By Al Voth
Think about this: Two guns can roll off the assembly line, one after the other, and one will be accurate and next one not. It isn't until a hunter moves into the high-dollar world of custom rifles that performance becomes more predictable. And even then there are degrees of fine accuracy.
However, there are always a few things a fellow can do to wring the most accuracy out of a new .22 LR.
With all rimfire rifles, especially semi-autos, I've found it's often useful to give them a break-in period. Initially, don't worry too much about accuracy; just do a basic sighting-in and then shoot 200 rounds through the gun to get things settled down and functioning in a consistent manner. What that's done, it's time to get serious.
Cleaning Isn’t Cosmetic
Yes, you need to clean rimfires. Although they don't need as much cleaning as center-fires, they do need regular attention. I like to give them a thorough cleaning every 200 rounds or so. And if your rifle is a Ruger 10/22, I always recommend drilling a hole in the back of the receiver so that cleaning can be done from the chamber end. Brownells sells a neat little jig for doing this and all my 10/22s have this modification. In my opinion, it's something Ruger should be doing at the factory.
Finding out what ammo a rifle likes is the next chore, and this simply involves buying a little of everything that's available and shooting it all from a solid rest to see which groups the best. In order to give this test some statistical validity, be sure to use a large sample. I normally shoot one 10-shot group, or three 5-shot groups with each type of ammo. If you've never compared ammo accuracy in a rimfire before, it'll be an eye opener.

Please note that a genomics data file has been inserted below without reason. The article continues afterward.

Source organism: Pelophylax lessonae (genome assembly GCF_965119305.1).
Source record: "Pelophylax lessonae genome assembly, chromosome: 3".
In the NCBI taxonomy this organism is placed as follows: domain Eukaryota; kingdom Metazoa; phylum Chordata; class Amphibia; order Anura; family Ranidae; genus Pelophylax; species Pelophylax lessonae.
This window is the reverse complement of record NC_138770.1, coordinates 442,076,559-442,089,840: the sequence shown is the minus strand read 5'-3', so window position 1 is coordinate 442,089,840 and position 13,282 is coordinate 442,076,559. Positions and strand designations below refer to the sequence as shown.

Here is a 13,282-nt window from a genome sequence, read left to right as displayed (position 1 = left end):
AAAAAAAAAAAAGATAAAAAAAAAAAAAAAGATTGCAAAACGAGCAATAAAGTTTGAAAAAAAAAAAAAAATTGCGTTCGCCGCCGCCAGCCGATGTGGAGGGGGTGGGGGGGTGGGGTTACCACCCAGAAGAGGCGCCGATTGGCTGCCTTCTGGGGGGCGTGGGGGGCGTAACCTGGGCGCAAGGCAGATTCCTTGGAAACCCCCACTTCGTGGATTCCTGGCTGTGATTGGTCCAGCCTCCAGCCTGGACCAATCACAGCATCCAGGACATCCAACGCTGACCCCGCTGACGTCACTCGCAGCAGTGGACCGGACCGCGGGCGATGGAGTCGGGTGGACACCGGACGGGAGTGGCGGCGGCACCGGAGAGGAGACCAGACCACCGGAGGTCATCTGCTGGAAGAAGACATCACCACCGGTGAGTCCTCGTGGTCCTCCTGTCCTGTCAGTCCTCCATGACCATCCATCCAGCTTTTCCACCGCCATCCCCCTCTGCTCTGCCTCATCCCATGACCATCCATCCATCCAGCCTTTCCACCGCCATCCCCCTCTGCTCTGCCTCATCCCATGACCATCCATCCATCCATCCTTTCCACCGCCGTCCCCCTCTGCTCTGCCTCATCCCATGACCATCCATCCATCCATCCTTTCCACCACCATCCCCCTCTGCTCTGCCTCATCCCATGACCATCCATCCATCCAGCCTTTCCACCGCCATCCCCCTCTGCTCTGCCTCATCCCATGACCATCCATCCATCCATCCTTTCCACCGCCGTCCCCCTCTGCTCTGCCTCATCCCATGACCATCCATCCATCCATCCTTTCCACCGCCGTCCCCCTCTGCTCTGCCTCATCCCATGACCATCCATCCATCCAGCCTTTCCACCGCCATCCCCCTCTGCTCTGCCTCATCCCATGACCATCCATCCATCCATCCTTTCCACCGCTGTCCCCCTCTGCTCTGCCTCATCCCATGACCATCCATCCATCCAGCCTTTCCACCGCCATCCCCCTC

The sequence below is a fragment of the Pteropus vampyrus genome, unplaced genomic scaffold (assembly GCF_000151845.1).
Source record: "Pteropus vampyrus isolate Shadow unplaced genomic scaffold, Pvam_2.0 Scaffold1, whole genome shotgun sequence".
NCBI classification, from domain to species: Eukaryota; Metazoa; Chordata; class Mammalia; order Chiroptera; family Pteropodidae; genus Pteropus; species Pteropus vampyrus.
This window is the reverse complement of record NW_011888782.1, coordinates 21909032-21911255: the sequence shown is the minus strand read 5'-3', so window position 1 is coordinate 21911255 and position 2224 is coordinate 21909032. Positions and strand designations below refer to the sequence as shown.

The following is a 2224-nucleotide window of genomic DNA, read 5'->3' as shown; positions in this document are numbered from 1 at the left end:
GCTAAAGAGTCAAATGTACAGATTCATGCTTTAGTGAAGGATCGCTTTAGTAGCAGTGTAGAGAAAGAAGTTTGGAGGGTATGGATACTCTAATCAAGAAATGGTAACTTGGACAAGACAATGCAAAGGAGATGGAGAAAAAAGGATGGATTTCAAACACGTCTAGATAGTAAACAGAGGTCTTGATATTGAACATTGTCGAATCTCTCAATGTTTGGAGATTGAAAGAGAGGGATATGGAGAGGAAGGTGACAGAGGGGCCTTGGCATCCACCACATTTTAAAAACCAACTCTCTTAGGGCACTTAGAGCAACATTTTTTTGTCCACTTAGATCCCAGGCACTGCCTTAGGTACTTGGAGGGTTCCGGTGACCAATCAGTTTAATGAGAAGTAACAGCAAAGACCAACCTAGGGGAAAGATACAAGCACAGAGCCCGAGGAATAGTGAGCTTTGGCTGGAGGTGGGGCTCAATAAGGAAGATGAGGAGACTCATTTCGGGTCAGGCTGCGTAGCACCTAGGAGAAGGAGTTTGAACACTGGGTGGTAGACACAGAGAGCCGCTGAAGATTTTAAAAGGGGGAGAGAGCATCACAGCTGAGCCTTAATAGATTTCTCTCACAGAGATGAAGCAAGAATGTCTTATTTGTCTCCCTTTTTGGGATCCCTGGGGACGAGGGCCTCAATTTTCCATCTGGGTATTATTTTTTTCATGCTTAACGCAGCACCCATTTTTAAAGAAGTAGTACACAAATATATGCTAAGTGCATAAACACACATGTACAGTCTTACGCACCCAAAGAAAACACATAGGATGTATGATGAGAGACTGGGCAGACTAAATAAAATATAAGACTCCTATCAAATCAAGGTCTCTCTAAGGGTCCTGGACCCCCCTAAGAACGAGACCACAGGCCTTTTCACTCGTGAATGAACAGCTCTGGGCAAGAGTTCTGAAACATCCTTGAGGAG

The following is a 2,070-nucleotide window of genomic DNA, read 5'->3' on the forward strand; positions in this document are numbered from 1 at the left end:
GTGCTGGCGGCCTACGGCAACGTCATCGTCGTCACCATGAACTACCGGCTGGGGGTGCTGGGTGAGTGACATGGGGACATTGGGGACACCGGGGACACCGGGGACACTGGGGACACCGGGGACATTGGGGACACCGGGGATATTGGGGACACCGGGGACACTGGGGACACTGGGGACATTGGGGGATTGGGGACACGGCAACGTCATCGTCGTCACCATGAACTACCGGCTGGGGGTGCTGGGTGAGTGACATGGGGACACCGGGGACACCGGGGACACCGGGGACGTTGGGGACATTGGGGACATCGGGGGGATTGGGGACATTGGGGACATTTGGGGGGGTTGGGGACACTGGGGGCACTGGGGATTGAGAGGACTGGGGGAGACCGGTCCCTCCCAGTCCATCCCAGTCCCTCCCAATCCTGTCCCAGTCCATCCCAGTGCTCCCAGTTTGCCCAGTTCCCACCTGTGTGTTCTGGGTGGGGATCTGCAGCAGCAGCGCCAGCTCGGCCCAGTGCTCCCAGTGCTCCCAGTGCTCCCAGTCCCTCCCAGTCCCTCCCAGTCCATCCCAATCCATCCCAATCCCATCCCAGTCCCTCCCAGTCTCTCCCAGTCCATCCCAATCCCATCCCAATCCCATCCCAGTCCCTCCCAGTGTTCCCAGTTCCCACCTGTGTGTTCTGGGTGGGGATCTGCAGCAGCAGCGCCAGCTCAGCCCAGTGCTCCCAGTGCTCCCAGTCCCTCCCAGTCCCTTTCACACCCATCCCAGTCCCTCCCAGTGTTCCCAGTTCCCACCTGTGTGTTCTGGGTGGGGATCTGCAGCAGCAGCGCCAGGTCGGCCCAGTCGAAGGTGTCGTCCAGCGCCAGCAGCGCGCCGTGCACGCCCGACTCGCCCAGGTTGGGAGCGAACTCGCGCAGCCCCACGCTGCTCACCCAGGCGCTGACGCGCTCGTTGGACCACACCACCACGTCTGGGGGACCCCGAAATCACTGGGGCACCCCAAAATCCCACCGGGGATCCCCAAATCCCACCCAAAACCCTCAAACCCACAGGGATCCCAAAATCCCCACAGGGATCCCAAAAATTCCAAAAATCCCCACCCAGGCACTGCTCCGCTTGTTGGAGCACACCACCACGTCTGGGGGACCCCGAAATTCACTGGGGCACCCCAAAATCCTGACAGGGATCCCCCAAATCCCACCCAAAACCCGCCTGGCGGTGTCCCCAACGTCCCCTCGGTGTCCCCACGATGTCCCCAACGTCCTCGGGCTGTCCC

Using the most accurate ammo you've found, move on to the next step: action screw torque settings. I think this is the most overlooked trick to getting a rimfire rifle to shoot well. Rimfires seem to be especially sensitive to how tight the action screws are. I'm not sure why, but my best guess says it has something to do with their low velocity and the resultant long barrel time of the projectile. But that's just a guess. All I know for sure is that it really matters and there's no way to predict what the gun likes.
The Ruger 10/22 I've just finished setting up likes its lone action screw tightened to 40-45 inch pounds. An Anschutz 54 Sporter I own has twin action screws and prefers 20 inch-pounds on both. A CZ 452 in .22 WRM will perform best at 35 inch-pounds. I suggest starting at about 20 inch-pounds and working your way up to 45 inch-pounds. Odds are there will be one or two magic settings in there somewhere.
That's it. Nothing expensive there. When you have a new rifle, it’s fun to spend some time with it anyway. So spending that time improving its performance and getting some practice in as well is a great project. A little tweaking can cut group sizes by more than half, just like it did for this 10/22.